The South Australian Government has introduced a new combined bill into Parliament that would establish a small business commissioner as well as take measures to regulate the franchise industry.
Labor MP Tony Piccolo has been attempting to reform the state’s franchising laws for four years despite heavy criticism from the Franchise Council of Australia, which claims federal laws are sufficient.
In late 2009, Piccolo introduced a bill into state Parliament to redress an imbalance between franchisors and franchisees.
Proposed reforms included the ability to enforce penalties under the Franchising Code of Conduct, and putting into law the obligation of good faith in negotiations between franchisors and franchisees.
The bill lapsed due to a state election in 2010, although Piccolo insisted it would have complemented the existing Federal code while offering franchisees additional protection from “rogue” franchisors.
Yesterday, Piccolo announced that the small business commissioner legislation, introduced by Small Business Minister Tom Koutsantonis, had been brought before Parliament.
Piccolo said while the new bill is structured differently, it “will ultimately achieve the same objectives”.
“The Bill is a way of providing flexibility in achieving [Koutsantonis’s] objective of raising business behaviour standards in franchising,” Piccolo said in a statement.
Piccolo said the bill provides for civil monetary penalties – for breaches of prescribed codes of conduct under the Fair Trading Act – and for civil expiation penalties.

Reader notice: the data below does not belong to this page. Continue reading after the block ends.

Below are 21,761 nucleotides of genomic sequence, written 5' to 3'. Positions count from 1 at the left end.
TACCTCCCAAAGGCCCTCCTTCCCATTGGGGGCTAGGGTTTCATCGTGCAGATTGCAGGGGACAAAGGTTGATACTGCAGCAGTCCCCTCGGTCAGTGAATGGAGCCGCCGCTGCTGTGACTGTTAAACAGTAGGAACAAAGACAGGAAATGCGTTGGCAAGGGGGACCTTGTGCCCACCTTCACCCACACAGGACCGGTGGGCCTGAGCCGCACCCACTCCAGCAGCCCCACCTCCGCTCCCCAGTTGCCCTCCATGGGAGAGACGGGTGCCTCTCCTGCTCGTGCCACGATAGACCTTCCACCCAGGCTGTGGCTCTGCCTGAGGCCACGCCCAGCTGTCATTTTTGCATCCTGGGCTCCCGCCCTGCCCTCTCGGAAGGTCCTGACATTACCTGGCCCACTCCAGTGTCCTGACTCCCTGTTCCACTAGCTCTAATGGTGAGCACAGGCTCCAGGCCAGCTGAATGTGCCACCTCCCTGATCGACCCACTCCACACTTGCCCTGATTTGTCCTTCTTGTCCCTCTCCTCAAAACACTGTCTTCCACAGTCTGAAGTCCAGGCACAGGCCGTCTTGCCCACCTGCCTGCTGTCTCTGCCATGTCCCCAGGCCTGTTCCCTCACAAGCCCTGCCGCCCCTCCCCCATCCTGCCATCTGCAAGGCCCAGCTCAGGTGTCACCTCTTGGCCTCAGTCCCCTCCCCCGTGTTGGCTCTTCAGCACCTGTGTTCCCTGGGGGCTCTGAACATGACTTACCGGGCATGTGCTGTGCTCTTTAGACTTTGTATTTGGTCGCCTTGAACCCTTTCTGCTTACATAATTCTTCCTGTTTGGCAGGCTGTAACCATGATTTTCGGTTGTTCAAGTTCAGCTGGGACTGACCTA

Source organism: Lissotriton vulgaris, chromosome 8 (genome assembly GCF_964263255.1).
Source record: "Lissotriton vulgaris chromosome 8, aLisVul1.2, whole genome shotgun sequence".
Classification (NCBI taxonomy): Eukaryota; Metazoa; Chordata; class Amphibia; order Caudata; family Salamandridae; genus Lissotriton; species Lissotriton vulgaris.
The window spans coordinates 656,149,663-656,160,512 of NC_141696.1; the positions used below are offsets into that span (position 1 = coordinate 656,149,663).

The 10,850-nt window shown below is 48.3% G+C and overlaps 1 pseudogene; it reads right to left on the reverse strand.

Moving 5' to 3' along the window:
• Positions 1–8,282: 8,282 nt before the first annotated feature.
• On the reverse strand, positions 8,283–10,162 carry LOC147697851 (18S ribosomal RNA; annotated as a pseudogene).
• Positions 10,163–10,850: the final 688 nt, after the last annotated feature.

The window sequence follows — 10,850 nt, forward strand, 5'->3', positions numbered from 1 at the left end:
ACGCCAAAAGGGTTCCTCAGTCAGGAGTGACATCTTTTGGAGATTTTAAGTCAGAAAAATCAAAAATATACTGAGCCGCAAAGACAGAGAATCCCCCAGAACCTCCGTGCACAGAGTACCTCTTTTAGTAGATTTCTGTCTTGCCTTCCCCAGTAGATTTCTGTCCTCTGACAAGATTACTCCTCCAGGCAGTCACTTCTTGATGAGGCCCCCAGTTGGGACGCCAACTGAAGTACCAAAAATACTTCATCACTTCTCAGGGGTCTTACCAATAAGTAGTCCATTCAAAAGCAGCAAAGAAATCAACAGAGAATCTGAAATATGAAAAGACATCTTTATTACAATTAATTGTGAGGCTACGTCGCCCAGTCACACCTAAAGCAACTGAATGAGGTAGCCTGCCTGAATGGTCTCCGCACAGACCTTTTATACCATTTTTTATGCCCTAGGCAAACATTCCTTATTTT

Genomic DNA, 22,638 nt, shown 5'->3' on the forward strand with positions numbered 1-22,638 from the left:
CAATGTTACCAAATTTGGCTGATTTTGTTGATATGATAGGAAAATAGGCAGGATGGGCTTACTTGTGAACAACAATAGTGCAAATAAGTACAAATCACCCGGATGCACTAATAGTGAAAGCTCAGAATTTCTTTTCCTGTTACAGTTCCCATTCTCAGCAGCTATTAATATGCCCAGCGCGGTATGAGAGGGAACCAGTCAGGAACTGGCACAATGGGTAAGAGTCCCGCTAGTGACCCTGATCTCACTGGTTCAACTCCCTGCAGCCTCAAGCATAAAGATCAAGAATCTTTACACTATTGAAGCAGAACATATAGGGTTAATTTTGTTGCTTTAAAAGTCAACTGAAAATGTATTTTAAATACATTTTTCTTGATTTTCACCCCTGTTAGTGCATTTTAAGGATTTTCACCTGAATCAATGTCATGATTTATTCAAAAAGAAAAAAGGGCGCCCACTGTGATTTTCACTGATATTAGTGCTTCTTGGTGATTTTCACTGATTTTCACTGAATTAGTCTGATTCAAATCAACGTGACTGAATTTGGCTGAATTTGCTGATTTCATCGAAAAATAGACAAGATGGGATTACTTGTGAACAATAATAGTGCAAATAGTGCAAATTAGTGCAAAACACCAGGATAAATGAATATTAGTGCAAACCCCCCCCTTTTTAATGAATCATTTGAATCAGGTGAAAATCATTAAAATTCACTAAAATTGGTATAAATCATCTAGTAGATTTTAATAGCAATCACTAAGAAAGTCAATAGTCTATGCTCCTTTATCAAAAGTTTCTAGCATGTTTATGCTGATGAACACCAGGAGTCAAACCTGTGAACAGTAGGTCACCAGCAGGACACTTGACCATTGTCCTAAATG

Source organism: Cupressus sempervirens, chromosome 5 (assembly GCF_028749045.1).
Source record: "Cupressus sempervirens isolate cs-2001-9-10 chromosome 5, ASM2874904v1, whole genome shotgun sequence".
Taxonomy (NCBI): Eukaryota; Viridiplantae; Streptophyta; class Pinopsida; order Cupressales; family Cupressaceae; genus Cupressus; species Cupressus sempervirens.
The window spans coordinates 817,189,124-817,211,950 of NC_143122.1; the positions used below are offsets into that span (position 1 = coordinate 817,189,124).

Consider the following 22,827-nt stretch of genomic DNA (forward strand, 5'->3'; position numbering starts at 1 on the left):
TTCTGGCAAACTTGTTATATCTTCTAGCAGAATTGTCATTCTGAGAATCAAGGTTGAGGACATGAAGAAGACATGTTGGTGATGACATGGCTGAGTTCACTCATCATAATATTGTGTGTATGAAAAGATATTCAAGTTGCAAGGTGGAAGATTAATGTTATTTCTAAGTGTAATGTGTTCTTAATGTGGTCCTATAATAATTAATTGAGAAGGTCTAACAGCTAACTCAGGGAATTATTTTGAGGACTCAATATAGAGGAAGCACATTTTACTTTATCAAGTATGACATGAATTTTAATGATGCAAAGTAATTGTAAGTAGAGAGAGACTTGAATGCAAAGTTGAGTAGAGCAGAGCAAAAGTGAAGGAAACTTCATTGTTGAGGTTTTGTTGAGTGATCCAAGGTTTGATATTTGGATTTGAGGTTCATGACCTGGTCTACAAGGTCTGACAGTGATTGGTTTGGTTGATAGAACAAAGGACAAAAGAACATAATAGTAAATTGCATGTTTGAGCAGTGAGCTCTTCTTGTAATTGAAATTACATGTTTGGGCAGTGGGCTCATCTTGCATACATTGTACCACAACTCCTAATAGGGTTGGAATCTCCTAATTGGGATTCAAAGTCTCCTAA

Once the bill is enacted in SA, Koutsantonis will have the ability to prescribe mandatory codes of conduct under the Fair Trading Act, which could include a statutory duty of good faith as well as other standards of conduct in franchising.
“Once passed, the bill will provide mum-and-dad business owners with a quick and fair process to protect themselves from predatory behaviour from other businesses,” Piccolo said.
However, an FCA spokesperson said the bill is a “non-transparent attempt” to pass industry-specific legislation.
“We were supportive of introducing a small business commissioner in a role similar to that in Victoria because it provides low-cost dispute resolution,” the spokesperson said.
“But this South Australian model seems to just be franchising legislation through the back door, and it will see three different bureaucracies looking at the same things.”
In contrast, disgruntled franchisees have welcomed the bill, with one franchisee describing it as a “massive boost” for the industry.
Trevor Banks, who operates a Wendy’s franchise in NSW, says the bill provides “a bit of light at the end of the tunnel” and is hopeful it will set a precedent for other states to follow.
“There are too many greedy franchisors and the benefits are not being shared… The franchisors are the stakeholders – they take all the risk but get very little of the reward,” he says.
Similarly, Cheesecake Shop franchisee Brad Skuse – who operates an SA store and recently set up an anti-franchising site – is in “full agreeance” of the bill.
“It needs to happen, and it needs to be backed up on a Federal level – more of an umbrella,” he says.
“Getting the bill into South Australia will hopefully get the attention of Canberra. Maybe they’ll take it a bit more seriously then.”